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Backontrack Eats Up Gigs

double-u q


I was just donated an HP 110 notepad with Roxio Back on Track backup and restore software on it, it's only about a few years old. Everything runs perfectly on it except that I noticed that out of a 160 GB hard drive, I've only got 16 GB of free space, which is odd since the notepad has nothing on it by the XP system and some software that mostly appear to be related to the HP bundle. The previous owner was completely unaware of this, but to be expected as she isn't exactly tech-literate. A Google search turned up the problem of Roxio automatically storing backups, explaining why so much space has been used up on other users' drives. Not seeing anything else on the computer as to what could be hogging up all that space, I can only assume Roxio as being the culprit. Using the program yields nothing by way of where I can find these backups to delete them, nor has the help manual I came across been any help. There was even an option stated of pressing on the F6 as the computer started to access Roxio by another means, the F6 option doesn't work. So I'm just wondering what the secret is and how do I dump all these backups to reclaim about 140 GB. Thanks.

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I seemed to have found at least a partial solution. I thought it best not to yank Roxio version out of my system, based on the horror stories I've read about what damage that would cause, so I figured I had to reluctantly work with it somehow. First, I have to preface this by saying that I can't guarantee that this will work for everyone, but in my case, with my HP-100 1000 notebook (XP SP3), so far the results have been positive in recovering at least 100 gigs of hard drive space away from Roxio's hogging back-ups.


So, long story short is as follows:


First, download and install Glary Utilities, it's a free program. The Roxio back-up files are hidden but when you run Glary's Disk Space Analyzer, it will detect them under the folder C: System Rollback Data > Restore > Current. In case it doesn't detect it, go to Explorer > Tools > Folder Options > View and un-checkmark 'Hide protected operating system files' then click OK and run Disk Space Analyzer again, though you might have to exit Glary and start it up again for the Analyzer to detect the folder if it doesn't detect it right after you un-checkmark 'Hide protected operating system files.'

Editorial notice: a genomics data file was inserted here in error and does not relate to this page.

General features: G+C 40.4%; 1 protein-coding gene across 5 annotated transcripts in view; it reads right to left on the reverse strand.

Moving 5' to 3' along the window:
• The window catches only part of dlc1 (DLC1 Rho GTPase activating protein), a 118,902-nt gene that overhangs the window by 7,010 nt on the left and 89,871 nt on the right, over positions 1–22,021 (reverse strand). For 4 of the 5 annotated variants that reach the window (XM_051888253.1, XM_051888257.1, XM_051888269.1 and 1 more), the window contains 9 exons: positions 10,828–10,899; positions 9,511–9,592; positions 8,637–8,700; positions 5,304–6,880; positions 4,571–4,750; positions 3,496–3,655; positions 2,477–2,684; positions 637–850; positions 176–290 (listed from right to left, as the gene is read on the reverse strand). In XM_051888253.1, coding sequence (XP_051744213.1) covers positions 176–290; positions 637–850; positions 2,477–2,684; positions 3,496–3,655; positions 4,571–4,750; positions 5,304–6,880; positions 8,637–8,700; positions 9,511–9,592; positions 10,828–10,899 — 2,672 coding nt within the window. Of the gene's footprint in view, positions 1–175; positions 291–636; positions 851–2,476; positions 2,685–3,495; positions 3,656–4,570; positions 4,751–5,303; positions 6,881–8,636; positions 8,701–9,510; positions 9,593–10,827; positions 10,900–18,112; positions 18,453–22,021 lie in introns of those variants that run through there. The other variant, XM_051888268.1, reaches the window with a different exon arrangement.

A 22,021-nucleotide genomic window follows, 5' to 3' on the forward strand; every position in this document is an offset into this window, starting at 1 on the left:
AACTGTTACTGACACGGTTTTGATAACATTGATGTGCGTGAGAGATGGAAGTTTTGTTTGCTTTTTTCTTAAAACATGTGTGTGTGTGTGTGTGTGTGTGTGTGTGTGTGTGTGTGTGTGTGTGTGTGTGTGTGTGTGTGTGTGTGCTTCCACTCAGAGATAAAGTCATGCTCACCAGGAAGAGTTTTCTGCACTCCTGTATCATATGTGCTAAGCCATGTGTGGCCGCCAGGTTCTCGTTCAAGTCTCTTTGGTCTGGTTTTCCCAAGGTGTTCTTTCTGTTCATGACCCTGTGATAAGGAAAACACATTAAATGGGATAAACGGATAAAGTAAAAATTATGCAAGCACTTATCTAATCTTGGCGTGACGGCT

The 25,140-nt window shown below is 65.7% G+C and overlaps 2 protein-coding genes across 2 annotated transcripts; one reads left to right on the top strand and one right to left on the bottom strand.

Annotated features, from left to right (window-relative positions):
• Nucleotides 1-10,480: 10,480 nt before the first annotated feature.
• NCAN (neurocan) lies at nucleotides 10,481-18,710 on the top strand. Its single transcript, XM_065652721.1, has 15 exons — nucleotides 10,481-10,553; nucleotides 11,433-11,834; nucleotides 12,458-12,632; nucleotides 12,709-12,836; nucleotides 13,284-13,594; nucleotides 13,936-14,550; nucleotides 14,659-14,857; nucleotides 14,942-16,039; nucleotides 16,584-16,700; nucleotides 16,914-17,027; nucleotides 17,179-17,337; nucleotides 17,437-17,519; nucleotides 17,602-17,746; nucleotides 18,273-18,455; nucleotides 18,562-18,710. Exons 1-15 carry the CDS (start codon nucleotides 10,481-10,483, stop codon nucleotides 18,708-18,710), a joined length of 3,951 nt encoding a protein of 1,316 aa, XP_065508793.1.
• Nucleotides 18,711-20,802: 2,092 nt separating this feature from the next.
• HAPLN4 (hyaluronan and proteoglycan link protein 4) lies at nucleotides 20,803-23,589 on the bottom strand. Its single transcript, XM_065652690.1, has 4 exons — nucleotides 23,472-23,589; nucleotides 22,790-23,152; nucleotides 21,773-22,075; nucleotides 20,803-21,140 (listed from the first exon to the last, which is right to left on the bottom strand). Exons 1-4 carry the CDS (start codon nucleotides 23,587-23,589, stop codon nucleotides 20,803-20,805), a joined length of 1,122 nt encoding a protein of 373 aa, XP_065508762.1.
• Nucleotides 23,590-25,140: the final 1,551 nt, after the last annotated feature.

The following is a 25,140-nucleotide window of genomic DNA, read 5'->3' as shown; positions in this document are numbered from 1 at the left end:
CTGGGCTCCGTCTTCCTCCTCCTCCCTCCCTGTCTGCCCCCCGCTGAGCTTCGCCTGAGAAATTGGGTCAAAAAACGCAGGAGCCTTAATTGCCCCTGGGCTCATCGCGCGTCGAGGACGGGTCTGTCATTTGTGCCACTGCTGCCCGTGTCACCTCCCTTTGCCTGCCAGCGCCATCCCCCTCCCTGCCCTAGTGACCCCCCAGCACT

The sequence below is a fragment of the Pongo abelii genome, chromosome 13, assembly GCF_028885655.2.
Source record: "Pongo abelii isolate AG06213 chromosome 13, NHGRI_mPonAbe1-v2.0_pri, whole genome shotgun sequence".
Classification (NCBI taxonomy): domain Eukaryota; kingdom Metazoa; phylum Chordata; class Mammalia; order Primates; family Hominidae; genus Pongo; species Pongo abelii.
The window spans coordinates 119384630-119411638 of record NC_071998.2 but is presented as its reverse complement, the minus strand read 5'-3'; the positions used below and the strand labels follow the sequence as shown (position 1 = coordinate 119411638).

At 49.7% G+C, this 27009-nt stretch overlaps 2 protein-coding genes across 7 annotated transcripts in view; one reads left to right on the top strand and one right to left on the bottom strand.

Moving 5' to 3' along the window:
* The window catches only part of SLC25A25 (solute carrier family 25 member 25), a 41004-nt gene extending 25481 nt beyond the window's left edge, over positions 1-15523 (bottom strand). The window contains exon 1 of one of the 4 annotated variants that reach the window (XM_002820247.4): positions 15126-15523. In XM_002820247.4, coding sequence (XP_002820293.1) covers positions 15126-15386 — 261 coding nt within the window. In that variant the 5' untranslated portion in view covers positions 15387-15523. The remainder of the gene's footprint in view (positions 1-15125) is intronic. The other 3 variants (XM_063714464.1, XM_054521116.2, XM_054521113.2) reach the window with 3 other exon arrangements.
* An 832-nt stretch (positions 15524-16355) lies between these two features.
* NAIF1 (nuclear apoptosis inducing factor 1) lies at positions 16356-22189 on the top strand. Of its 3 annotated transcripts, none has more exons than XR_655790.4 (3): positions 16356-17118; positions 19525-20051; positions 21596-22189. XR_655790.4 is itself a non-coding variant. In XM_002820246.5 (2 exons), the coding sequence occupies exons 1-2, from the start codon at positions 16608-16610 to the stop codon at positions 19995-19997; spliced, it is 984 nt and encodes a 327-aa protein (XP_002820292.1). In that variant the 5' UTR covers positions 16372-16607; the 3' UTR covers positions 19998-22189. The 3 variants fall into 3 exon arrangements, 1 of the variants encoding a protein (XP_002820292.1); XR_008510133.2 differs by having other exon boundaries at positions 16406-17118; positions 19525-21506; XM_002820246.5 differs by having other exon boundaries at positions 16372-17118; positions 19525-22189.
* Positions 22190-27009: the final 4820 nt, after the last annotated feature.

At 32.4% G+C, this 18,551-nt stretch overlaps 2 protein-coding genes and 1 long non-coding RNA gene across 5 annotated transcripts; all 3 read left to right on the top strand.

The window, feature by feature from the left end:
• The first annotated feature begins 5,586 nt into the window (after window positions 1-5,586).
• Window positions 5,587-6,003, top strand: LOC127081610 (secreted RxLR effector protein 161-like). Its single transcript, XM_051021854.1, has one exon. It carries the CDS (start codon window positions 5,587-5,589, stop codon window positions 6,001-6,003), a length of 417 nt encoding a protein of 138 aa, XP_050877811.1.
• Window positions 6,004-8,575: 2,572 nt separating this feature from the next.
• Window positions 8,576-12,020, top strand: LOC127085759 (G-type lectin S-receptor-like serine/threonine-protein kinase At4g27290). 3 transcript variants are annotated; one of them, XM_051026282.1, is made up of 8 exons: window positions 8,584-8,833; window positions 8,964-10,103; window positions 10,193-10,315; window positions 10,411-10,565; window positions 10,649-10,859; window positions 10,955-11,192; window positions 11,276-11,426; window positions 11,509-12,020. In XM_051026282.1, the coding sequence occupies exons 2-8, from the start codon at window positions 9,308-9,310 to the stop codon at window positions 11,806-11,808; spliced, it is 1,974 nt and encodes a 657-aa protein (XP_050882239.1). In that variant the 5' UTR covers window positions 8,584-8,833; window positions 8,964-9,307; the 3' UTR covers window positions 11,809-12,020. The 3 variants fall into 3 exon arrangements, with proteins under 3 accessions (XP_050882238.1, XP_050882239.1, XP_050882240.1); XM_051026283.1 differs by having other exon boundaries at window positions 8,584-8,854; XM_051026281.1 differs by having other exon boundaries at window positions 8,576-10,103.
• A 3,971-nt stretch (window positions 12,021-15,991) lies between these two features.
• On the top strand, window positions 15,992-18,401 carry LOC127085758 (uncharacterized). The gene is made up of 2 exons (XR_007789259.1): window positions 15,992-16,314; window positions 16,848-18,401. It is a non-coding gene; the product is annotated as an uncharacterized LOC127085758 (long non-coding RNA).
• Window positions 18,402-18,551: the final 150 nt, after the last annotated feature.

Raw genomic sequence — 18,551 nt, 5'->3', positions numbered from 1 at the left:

In that 'Current' folder will be a few other numbered subfolders. Click each one until you find the mother lode, being a whole slew of other numbered folders. These would come with sizes and creation dates. In my case, I had about 600 such back-up folders usurping over 100 gigs of hard drive space.


Now you want to delete these folders through Glary's Disk Space Analyzer. Not knowing where to begin, I felt that keeping the first week's worth of folders, which dated back to 2009, and the last week's folders would be a safe bet in not screwing up any needed back-up files, especially if the folders numbered in double-digit gig size, like 10 or 20 GB. I would assume those would have everything and more as back-ups. All other folders dated in between I thought would be safe enough to delete as they would be redundant back-ups.


When you delete, one of a few things will happen. You can only delete one folder at a time, which can be a tedious process, especially if you have hundreds of them to scrap, so patience is in order. Some deletions will go quick, while others will take a couple of minutes. Either the deletion will be successful or a message will pop up that a folder can't be deleted for one reason or another. In that case, it's assumed those folders are needed, at least for the time being. No need to panic if that happens, regardless of what message pops up, because it seems that Roxio is just doing its job.